According to the Human Genome Project website, there are approximately 20,000 protein-coding
genes within the three billion or so chemical base pairs that make up human DNA.
Identifying the genes, however, was just a first step in understanding humans at
the molecular level. For most of those 20,000 genes, their function is still
an open question.
Millions of dollars have been devoted to developing methods to precisely control
specific genes – to eliminate or alter them so that their protein products
aren’t produced -- in order to learn how an organism differs when the gene
is functioning properly and when it isn’t.
In the last 30 years, scientists have developed the ability to “knock out”
genes in model organisms like yeast, fruit flies, zebra fish, and mice by replacing
or disrupting the “gene of interest” with an artificial piece of DNA.
The development of “knockout” organisms has greatly benefitted medical
research by enabling researchers to observe links between genotypic change (gene
mutation) and phenotypic (physical) changes. Developing a line of knockout
mice is a costly and lengthy process, however, and the techniques are not effective
for all types of cells.
In the last decade, scientists discovered a low cost and fast way to silence genes
of interest by using a cell’s own mechanisms to inhibit a gene’s function
-- keeping the gene intact, but stopping it from making its protein product.
The technology, called RNA interference (RNAi) is effective even in types of cells
that are difficult or impossible to genetically alter by other methods.
to a grant from the Children’s Discovery Institute and the leadership of Dr.
Sheila Stewart (left), assistant professor of cell biology and physiology at Washington
University School of Medicine, and her collaborators, this technology has been made
available at very low cost to Institute investigators.
RNAi gene silencing targets a key molecule that helps turn the genetic information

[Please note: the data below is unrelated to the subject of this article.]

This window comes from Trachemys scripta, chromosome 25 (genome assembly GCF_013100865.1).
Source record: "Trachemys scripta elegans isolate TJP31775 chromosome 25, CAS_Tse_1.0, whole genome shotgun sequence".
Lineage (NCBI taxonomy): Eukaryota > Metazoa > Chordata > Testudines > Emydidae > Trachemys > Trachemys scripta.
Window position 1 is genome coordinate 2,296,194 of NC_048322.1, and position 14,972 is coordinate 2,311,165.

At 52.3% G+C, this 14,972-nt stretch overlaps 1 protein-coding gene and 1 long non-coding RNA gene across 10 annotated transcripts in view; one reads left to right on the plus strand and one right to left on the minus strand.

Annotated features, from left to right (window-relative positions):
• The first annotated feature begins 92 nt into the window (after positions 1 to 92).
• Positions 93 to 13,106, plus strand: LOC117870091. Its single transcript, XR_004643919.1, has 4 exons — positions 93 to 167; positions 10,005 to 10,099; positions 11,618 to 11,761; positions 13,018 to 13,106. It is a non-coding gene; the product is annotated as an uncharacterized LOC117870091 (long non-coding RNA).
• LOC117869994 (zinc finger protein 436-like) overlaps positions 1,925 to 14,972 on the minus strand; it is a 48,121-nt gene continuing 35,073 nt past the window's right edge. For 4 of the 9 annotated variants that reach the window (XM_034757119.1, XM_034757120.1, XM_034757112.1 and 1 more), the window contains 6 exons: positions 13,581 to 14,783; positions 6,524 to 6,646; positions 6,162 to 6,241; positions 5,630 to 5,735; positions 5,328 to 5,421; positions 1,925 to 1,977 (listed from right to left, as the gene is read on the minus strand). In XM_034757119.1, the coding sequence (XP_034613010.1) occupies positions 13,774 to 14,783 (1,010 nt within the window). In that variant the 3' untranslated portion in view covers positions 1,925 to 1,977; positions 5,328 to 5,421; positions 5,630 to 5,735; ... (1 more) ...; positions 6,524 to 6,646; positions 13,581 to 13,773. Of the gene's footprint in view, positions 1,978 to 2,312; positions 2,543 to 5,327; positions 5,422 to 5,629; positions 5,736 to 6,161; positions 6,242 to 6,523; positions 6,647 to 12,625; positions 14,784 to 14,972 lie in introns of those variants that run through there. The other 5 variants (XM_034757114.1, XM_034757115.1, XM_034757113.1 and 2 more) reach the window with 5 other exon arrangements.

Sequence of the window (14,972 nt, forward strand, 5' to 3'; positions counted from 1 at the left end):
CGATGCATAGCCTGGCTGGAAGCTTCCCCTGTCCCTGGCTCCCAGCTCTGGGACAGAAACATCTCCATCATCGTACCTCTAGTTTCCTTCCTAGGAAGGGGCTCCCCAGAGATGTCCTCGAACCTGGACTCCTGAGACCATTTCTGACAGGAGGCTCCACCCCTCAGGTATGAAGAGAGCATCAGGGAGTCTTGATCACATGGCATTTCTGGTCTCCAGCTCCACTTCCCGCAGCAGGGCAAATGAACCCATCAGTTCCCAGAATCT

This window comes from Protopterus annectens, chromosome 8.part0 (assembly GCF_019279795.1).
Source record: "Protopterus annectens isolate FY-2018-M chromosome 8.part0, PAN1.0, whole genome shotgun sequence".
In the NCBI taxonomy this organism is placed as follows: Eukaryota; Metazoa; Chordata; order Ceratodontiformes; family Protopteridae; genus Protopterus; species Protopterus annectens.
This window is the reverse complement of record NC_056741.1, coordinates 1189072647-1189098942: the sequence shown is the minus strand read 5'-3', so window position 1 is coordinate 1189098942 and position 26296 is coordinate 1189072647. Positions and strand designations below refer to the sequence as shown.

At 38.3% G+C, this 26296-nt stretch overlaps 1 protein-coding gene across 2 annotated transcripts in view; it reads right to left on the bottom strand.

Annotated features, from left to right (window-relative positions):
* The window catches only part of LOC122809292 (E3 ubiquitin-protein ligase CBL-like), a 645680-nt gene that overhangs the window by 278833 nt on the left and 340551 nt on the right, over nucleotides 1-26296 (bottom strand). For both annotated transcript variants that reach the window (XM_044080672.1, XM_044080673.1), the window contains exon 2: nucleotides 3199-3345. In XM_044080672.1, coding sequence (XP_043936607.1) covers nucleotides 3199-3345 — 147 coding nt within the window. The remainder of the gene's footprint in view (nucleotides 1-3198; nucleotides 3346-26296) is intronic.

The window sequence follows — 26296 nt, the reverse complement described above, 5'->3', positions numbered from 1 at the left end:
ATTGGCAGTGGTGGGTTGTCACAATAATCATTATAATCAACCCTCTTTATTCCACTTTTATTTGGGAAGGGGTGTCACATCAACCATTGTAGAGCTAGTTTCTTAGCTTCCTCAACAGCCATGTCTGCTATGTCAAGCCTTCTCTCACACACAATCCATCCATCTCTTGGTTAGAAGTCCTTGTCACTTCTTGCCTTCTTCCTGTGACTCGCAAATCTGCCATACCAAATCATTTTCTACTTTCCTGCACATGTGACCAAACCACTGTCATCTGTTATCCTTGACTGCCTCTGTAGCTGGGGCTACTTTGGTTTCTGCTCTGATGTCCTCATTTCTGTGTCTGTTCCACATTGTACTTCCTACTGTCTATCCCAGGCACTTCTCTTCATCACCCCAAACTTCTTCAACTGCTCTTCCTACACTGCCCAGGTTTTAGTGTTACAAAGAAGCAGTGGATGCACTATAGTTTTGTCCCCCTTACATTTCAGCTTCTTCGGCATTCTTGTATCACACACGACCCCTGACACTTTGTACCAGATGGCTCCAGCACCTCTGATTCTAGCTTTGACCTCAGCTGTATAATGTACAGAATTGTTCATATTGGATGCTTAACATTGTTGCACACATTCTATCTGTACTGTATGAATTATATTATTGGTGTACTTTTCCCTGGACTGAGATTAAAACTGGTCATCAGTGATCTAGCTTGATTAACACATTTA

encoded in DNA into proteins – messenger RNA.
Messenger RNA (mRNA) is formed in the nucleus of a cell from a DNA gene template.
This is called transcription. In mRNA as in DNA, specific sequences of nucleotides
encode the genetic information. While DNA never leaves the nucleus, it is the mRNA
that carries the encoded chemical recipe dictated by the gene from the nucleus to
sites within the cell where proteins are created.
“Attacking the messenger” in the case of genetic research provides an
important tool for understanding protein function. Without the recipe carried
by mRNA, the protein specified by the gene cannot be produced. Destroy the
mRNA and you do away with the protein.
The technology is based upon a discovery made in the late 1980s of a mechanism cells
use to defend against infection by certain viruses that have double stranded RNA.
Simply put, when a virus infects a cell by putting its double stranded RNA into
a cell, the cell mounts a defense that cuts apart and degrades the invading RNA.
The scientists who first discovered this mechanism, Andrew Fire and Craig Mello,
received the 2006 Nobel Prize in Medicine.
Other scientists figured out ways to fool the cell into seeking out and destroying